<[email protected]> wrote:

    >Move the lever until the gear changes, and doesn't generate chain rattle any more. As long as your
    >hearing's okay it's no problem!

    Well, I did say to start with that I hadn't ridden for ages - perhaps I just remember myself being
    worse than I was!

    >I'm not 101% sure if you'll have to change the rear mech, though I'd think it quite likely. Though
    >bar end shifters will work in "friction mode" and being nicer in most peoples' eyes than downtube
    >ones that may still be worthwhile. It's quite common not to bother with indexing on the front mech
    >for road machinery (or cheaper offroad): you don't shift there nearly as much as at the back in
    >most cases and many find it just isn't worth it.

    I think I'll see if I can get bar end shifters that can work with the rest of the mechanicals, if
    not I'll practice. I looked at the price of the STI units and I don't think its worth it. A google
    of this groiup also reveals some opinion against that set up on a tourer.

    Cheers

    Alex
    --
    Alex Veitch
     
  19. Peter Clinch

    Peter Clinch Guest

    Alex Veitch wrote:

    > So (opening another can of worms) - recommendations for a started MTB? I could spend up to =A3400,
    > I think, although being moderately sensible=

    > about my finances I would much rather spend about =A3250, and leave the=

    > rest to get a new lock, helmet, etc.

    You can't go too far wrong with the Usual Suspects like Specialized,=20 Giant, Trek etc. etc. as
    long as you avoid gimmicky stuff at the bottom=20 end. Given the competitiveness of the market
    you'll get a good value=20 machine where you get what it says on the tin. As with more utilitarian =

    machinery less features generally translates to what you do get using=20 higher spec kit, so a full
    suspension bike at this price level will very =

    probably be outperformed (and outlasted) by something lighter and=20 simpler. Something like a
    Specialized Hardrock should do the business=20 (though by no means your only choice).

    Pete. --=20 Peter Clinch University of Dundee Tel 44 1382 660111 ext. 33637 Medical Physics,
    Ninewells Hospital Fax 44 1382 640177 Dundee DD1 9SY Scotland UK net [email protected]
    http://www.dundee.ac.uk/~pjclinch/
     
  20. Peter Clinch

    Peter Clinch Guest

    Michael MacClancy wrote:

    > Why aren't 'sensible' bikes with dynamos, racks, skirt guards, hub gears etc. more common in the
    > UK when they're so popular abroad? Perhaps it's something to do with legislation (compulsory
    > dynamos in Germany until recently?), the disintegration of the UK cycle industry (Sturmey Archer
    > hub gears?) or the need of the cycle business to make money.

    Do you think that bike shops in the Netherlands don't make money, then? Does Denmark have a noted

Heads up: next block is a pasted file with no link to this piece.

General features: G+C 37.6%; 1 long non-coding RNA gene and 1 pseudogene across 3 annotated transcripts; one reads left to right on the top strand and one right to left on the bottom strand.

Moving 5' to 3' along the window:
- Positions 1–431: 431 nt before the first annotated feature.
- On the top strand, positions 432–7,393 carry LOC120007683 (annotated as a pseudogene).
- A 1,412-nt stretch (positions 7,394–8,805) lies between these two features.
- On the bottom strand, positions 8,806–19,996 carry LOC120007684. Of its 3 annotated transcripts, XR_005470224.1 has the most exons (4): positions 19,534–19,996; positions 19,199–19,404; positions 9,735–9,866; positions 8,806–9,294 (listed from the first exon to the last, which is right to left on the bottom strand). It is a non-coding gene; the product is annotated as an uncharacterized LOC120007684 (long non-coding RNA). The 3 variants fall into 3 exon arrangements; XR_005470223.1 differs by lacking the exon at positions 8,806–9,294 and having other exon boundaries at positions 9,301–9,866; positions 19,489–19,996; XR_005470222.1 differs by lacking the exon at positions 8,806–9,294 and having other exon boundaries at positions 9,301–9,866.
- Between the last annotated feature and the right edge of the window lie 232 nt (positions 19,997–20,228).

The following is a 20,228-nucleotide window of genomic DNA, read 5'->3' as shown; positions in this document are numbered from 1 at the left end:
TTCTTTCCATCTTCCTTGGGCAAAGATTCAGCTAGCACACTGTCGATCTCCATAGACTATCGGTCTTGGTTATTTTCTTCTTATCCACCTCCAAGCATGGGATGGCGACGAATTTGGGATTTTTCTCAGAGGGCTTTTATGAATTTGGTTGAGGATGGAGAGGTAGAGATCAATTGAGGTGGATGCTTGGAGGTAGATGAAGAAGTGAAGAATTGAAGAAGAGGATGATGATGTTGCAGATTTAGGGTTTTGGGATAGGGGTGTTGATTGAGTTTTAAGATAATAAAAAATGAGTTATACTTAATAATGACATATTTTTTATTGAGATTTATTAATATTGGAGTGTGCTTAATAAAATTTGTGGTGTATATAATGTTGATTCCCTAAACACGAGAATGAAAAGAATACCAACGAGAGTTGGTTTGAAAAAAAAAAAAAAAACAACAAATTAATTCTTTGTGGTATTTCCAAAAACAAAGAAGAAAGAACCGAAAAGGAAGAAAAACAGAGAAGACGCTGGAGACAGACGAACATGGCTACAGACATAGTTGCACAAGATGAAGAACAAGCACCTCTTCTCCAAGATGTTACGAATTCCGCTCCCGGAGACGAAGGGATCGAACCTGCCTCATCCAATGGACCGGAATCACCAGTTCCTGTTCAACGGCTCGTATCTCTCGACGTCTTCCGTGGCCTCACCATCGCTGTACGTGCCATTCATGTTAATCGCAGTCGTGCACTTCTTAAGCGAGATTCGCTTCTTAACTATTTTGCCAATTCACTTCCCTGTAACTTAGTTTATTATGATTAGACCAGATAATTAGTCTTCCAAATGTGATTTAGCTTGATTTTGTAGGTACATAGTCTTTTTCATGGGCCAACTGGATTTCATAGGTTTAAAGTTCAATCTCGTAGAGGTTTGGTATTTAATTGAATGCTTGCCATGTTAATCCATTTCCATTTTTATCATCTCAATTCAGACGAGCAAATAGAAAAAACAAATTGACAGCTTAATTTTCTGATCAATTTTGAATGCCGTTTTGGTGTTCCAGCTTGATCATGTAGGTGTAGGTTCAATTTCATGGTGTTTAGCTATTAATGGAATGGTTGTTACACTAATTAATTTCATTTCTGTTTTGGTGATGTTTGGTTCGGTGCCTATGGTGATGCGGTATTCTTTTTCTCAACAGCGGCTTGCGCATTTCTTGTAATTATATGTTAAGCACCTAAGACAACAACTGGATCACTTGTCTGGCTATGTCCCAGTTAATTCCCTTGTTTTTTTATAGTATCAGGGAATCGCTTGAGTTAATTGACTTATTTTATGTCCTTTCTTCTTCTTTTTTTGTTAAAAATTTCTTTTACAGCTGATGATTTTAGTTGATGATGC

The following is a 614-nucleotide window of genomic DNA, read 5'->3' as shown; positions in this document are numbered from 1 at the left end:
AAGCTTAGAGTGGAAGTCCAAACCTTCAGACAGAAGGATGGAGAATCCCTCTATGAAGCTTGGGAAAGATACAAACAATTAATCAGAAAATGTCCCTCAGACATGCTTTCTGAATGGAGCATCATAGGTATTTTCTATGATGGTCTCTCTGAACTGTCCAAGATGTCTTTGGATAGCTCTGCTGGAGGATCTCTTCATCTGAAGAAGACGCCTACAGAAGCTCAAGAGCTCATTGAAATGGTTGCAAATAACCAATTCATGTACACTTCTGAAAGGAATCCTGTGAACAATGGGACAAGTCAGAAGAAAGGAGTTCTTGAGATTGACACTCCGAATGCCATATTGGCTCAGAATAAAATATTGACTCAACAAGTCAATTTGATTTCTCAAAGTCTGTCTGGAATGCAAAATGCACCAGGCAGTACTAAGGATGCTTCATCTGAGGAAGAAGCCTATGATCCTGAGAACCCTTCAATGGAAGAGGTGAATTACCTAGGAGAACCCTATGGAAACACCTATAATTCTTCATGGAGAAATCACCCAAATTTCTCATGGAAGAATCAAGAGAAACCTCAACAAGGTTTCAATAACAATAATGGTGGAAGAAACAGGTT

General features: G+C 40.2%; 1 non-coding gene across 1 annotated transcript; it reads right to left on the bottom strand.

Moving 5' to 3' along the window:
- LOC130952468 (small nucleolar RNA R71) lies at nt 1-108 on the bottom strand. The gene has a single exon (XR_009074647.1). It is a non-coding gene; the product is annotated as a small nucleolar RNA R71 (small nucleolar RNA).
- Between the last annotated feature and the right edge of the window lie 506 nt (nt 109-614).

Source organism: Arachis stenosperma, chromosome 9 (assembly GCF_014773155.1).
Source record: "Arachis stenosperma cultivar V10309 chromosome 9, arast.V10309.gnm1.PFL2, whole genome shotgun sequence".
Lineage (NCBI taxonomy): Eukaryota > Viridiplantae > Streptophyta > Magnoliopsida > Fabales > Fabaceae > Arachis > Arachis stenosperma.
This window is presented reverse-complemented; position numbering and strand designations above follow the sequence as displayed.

international producer of hub gears? Were dynamos compulsory in Belgium? Do you really think that
    the reason UK buyers tend to get different cycles to their continental cousins is because we're more
    enlightened about cycles?

    As I've already suggested, I think the reason that utility bikes aren't more readily available in a
    greater range of choices is because there is no longer any general culture of utility cycling in the
    UK. Cycles are, by and large, not perceived as basically useful transport, and basically useful
    transport is not something that occurs to people as possibly enjoyable in its own right. I think it
    is also the case that many people assume that to quite an extent a bike is a bike is a bike unless
    it's a racer or something odd.

    > money out of Peter Clinch because he has three bikes simultaneously. It makes money out of other
    > people because it persuades them that they need to replace their bikes on a regular basis and
    > provides a constantly changing and developing and varied range of fashionable products to allow
    > them to do so. People consume things and consume bikes in the same way as everything else.

    In general I think not. Bikes may well be replaced by keen MTBers on a regular basis but a lot of
    bikes are owned fairly long term, whether or not they're regularly used. A friend is about to
    replace his Brompton with another Brompton, not because they've changed but he's worn the current
    one out to the point where it isn't worth rebuilding it. My original tourer was my only bike for 8
    years, and I've still got it as a spare. I have no plans to replace any of my cycles until they're
    basically worn out. I own several cycles for different specialist purposes because I can and I find
    it makes a difference. Many people could do the same, but I think it's probably the case that the
    limited cycling culture of the UK means that people think of bikes as something you have either 1
    or none of.

    Pete.
    --
    Peter Clinch University of Dundee Tel 44 1382 660111 ext. 33637 Medical Physics, Ninewells Hospital
    Fax 44 1382 640177 Dundee DD1 9SY Scotland UK net [email protected]
    http://www.dundee.ac.uk/~pjclinch/